Learn more about Oral Appliance Therapy for Obstructive Sleep Apnea

Learn more about Oral Appliance Therapy for Obstructive Sleep Apnea

Person sleeping with a strained faceObstructive sleep apnea (OSA) is a severe sleep disorder that occurs when a person’s breathing is interrupted during sleep. It happens when the upper airway becomes frequently blocked during sleep, reducing or entirely stopping airflow. There are several types of sleep apnea, with OSA being the most common. Central Sleep Apnea, which is less frequent, occurs when the brain does not send correct signals to the muscles that control breathing. Due to multiple elongated pauses in breathing in people with obstructive sleep apnea, the body is depleted of oxygen supply, posing potentially serious health consequences. The irregular breathing lapses cause lower-quality sleep, and a feeling of tiredness can persist during the day.

Though more prevalent in men, sleep apnea can affect children and adults, and people of both sexes. It is one of the most common sleep disorders in the United States, affecting nearly 25 million adults.

Oral Appliance Therapy

The American Academy of Dental Sleep Medicine defines dental sleep medicine as an area of dental practice that focuses on using oral appliance therapy to treat sleep-disordered breathing, including snoring and obstructive sleep apnea (OSA).

Oral appliance therapy for OSA rendered by specialist dentists is a powerful treatment option for snoring and OSA. A custom-fit oral sleep appliance can enhance your sleep, cure your alertness, and restore your health. Oral appliances fit like an orthodontic retainer can in place inside the mouth during sleep. The device holds the jaw in a forward position to assist and maintain an open upper airway.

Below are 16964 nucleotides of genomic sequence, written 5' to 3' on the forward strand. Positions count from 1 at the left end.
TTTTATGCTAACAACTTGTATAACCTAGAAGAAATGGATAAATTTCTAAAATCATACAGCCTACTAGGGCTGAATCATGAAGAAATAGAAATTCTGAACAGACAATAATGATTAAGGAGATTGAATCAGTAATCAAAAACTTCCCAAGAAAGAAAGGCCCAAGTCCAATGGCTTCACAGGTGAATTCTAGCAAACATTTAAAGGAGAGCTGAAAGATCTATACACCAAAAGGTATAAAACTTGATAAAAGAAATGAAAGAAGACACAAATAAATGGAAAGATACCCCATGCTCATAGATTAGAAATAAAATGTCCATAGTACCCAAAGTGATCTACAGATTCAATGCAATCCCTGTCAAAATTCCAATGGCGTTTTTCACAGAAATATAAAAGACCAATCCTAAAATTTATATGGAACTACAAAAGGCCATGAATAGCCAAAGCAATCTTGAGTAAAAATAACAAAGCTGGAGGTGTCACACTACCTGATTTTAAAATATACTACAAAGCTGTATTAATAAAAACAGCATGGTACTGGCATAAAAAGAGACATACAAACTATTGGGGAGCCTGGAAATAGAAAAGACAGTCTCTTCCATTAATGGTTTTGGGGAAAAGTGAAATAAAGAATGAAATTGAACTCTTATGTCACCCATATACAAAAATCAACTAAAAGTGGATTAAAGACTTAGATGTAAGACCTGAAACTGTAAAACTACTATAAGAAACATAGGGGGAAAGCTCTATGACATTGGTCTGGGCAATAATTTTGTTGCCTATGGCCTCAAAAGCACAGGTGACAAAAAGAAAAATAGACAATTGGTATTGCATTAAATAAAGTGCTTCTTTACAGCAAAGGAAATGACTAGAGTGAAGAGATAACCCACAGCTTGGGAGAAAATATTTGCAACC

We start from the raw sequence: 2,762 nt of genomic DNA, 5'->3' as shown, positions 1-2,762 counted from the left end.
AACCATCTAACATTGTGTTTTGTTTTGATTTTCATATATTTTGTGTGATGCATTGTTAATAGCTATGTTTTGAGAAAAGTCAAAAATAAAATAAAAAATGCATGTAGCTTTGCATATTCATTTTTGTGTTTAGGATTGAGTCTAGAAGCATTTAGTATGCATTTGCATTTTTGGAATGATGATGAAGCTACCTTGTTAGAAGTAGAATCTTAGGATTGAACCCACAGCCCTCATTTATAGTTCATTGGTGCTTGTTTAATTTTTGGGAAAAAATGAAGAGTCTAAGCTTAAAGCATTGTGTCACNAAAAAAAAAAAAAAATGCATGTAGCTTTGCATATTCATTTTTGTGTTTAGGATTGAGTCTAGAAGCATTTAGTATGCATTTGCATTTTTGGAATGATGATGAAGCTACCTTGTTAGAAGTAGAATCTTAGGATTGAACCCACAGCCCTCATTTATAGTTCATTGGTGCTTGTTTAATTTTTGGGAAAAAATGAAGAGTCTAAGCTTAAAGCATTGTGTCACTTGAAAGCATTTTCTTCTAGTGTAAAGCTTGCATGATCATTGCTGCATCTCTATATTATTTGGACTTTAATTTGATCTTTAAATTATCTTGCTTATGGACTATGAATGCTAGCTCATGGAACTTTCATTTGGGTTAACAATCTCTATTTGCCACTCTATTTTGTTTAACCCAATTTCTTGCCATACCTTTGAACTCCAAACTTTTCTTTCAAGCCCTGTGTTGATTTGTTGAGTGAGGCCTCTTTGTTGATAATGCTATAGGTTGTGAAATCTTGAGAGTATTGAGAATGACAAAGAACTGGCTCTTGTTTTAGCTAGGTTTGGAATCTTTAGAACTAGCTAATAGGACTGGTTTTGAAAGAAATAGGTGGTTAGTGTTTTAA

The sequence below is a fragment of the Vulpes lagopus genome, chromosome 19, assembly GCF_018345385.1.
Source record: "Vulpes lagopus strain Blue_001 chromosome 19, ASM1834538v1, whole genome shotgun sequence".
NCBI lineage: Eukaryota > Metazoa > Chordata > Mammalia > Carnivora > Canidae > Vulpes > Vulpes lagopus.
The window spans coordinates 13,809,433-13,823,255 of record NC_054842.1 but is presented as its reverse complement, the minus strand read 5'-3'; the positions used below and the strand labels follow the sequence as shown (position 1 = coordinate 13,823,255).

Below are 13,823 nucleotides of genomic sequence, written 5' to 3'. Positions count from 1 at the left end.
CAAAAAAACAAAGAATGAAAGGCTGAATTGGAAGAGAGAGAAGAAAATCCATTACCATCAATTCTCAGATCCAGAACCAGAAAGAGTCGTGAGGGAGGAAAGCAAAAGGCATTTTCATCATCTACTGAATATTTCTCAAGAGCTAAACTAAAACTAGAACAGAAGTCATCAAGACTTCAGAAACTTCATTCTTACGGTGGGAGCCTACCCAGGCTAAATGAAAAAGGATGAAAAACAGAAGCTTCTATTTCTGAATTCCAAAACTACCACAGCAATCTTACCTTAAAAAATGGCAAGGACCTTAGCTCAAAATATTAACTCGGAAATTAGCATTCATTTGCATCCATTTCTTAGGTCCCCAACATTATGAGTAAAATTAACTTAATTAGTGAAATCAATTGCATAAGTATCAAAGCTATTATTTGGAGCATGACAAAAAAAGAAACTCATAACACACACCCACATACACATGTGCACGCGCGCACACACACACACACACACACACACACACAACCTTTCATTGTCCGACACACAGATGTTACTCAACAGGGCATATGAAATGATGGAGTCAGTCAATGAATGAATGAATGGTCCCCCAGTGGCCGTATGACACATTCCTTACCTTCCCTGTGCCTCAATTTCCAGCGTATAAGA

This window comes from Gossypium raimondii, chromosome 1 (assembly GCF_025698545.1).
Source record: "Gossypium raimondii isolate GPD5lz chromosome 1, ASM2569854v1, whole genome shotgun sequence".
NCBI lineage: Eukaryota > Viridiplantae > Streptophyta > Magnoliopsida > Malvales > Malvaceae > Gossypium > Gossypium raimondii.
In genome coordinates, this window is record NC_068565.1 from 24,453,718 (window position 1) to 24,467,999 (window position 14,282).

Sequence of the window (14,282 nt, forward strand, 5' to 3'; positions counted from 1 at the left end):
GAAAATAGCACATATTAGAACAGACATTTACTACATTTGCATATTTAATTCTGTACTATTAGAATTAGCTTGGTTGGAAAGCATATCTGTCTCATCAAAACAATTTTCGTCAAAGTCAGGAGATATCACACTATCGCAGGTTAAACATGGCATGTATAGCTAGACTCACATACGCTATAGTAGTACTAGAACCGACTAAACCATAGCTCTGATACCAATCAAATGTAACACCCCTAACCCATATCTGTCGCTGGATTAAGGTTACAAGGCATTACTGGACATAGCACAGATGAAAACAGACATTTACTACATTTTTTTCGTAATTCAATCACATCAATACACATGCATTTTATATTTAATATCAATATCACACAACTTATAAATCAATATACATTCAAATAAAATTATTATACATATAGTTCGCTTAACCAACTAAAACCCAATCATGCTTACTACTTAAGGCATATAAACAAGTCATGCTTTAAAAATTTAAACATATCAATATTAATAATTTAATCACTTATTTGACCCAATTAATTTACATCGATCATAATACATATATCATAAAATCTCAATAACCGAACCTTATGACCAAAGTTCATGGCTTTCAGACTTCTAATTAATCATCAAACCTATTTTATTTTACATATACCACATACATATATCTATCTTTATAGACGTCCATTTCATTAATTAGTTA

What are the benefits of oral appliances for sleep apnea treatment?

Most people breathe through their nose and mouth. However, some people with OSA breathe only through their mouth, or intermittently through their nose when they sleep. Mouth breathing typically happens when enlarged tonsils or adenoids, congestion, or a deviated septum blocks the nose. One of the first commonly recommended breathing-aid devices for sleep apnea has been the continuous positive air pressure (CPAP) machine. The device consists of a mask or nose piece attached to a hose from a machine delivering steady air pressure. Possibly because one has to be hooked up to a machine all night, or the mask they have to put on, a significant percentage of CPAP users can’t tolerate it.

Research has shown that oral appliance therapy is a life-changing treatment for sleep apnea. Suppose you have been diagnosed with mild to moderate obstructive sleep apnea. In that case, an oral appliance can be a promising CPAP alternative and comfortable treatment option.

One of the main advantages of oral appliance therapy is the ease of use. There’s no bulky, noisy machine that compresses sleep movement or attachments to battle with while sleeping, like a CPAP machine that would require you to wear a mask during sleep.

Treating snoring with oral appliance therapy can make you feel like a new and different person. You will notice that your symptoms, and your quality of life, can dramatically improve dedication to your treatment and regular use of your oral appliance.

Oral appliance therapy is convenient, comfortable, portable, and doesn’t require much effort to put on. You will likely sleep soundly, have more energy, and feel livelier during the day. You may discover that your partner begins to sleep soundly, too!

How can a sleep apnea dentist help?

As OSA continues to present a growing threat to Americans’ health, the medical community works hand-in-hand to find treatment solutions.
If you have never had a medical evaluation done for sleep apnea, you are in safe hands with a sleep apnea dentist. Your dentist will refer you for a sleep study to determine the severity of your problem. A Sleep Study records the number of slow or stopped breathing episodes detected in an hour and helps determine whether oxygen levels in the blood are lower during these events.